Towards the end of the lame-duck session of Congress, the House and Senate passed a bill that will enact major changes to the Post-9/11 Bill, which will most certainly be signed by President Obama. The bill, entitled the “Post-9/11 Veterans Educational Assistance Improvements Act of 2010,” was universally praised by veterans’ organizations. Iraq and Afghanistan Veterans of America considered it a victory for veterans along with the American Legion, which had its legislative director, Tim Tetz, present at a ceremony celebrating the passage of the bill. However, these groups along with many in the media having not been highlighting some of the changes in the “Post-9/11 Veterans Educational Assistance Improvements Act of 2010” that will negatively impact thousands of veterans currently using the Post 9/11 GI Bill. These groups who claim to advocate for veterans (and in some cases collect dues from said veterans) on Capitol Hill have been disingenuous in praising this legislation without highlighting the obvious problems with it. Overall, while there are clearly some positive reforms that will be made to the GI Bill as a result of this legislation, this is by no means a huge win for veterans and will potentially force many veterans to change their educational plans.

Probably the biggest change that will hurt many veterans in several states is the new national cap on yearly tuition and fees of $17,500, which replaces the current state-by-state cap. In states like Massachusetts were fees and tuition exceeds $20,000 at most schools for resident students who attend classes year-round, the student veteran will be forced to make up the difference either through utilizing the Yellow Ribbon Program, applying for a scholarship, or worse, taking out a student loan. While this might simplify the process for paying schools and save money, the change in the tuition and fees cap will negatively effect the ability of veterans in certain states to pay for their education.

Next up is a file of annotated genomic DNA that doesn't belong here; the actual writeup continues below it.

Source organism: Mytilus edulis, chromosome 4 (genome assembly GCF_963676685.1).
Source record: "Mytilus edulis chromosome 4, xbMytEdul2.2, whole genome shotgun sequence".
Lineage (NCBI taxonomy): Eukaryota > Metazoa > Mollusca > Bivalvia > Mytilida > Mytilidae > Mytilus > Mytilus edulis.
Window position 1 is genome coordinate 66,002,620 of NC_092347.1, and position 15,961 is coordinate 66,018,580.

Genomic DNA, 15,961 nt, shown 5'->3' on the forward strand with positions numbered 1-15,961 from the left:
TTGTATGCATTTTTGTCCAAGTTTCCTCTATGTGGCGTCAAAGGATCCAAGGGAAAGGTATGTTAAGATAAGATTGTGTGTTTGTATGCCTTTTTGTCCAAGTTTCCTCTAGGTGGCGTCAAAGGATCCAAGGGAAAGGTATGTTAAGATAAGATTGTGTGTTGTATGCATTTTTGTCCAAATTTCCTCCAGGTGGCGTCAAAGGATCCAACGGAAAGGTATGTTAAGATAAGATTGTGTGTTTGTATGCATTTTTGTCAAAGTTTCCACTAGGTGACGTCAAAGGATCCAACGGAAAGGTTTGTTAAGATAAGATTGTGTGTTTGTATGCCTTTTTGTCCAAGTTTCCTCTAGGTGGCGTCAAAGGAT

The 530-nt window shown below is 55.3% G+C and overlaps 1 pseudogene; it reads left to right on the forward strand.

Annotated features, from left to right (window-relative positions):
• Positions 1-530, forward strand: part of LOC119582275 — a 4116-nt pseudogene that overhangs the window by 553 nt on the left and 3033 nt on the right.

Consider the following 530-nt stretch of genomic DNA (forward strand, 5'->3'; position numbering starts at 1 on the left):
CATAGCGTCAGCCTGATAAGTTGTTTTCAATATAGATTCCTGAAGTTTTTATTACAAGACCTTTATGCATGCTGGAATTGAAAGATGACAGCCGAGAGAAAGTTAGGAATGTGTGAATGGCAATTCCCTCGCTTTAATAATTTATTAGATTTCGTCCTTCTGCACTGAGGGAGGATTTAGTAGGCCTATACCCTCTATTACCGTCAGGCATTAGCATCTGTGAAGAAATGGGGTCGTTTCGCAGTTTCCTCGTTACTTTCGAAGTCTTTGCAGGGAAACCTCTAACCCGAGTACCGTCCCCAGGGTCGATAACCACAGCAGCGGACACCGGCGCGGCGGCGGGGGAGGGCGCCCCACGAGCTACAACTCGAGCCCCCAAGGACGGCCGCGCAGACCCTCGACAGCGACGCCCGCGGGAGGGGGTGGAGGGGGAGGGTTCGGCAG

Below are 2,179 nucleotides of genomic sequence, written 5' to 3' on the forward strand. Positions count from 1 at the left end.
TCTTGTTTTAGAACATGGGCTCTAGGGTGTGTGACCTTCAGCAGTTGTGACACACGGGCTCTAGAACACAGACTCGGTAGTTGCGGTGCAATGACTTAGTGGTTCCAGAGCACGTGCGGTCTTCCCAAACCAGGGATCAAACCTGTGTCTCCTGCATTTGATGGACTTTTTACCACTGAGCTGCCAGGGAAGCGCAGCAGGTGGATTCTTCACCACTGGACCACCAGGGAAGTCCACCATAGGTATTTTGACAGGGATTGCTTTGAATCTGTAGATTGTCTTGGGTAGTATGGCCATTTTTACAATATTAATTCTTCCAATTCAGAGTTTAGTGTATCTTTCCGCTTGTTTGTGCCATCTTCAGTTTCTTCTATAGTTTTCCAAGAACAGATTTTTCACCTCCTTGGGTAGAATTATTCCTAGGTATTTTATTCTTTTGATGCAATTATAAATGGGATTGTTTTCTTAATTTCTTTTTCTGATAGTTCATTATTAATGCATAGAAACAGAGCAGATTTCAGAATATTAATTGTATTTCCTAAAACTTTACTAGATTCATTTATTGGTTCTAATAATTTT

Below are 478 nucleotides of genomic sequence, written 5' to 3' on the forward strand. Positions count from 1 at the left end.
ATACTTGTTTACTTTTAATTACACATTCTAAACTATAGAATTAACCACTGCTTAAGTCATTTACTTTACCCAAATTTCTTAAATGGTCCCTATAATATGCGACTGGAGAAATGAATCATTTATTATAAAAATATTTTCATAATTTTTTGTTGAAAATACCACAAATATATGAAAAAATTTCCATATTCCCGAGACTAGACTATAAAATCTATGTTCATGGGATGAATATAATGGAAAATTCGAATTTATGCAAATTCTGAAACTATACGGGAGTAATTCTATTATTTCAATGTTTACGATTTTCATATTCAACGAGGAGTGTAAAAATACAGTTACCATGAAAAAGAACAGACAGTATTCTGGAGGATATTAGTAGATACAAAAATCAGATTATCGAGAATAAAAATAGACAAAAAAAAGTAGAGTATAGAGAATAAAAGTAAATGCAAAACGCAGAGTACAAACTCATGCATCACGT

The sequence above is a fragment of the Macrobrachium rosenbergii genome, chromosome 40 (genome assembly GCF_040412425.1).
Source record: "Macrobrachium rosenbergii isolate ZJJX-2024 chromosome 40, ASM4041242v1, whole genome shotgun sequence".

The legislation also changes how the BAH stipend is paid. Right now, as long as you taking one credit more than a half load (in the case of my school, Arizona State, seven credits out of twelve) you received the full BAH stipend for your school. However, beginning in August 2011, the BAH stipend will be prorated based on the number of credits a veteran is taking. This might seem like a logical and “fair” thing to do, but considering that many veterans do not take a full credit load in order to work or do an internship (which are often unpaid) and considering the fact that many veterans rely on the BAH stipend to survive, this amounts to a pay cut for thousands (if not tens of thousands) veterans in 2011. For me personally, this will negatively impact me since I will most likely not need to take more than three classes (or nine credits) my last semester and I was planning on doing an internship in order to beef up my resume. However, due to the impending changes to the GI Bill, I will most likely be forced to reevaluate these plans.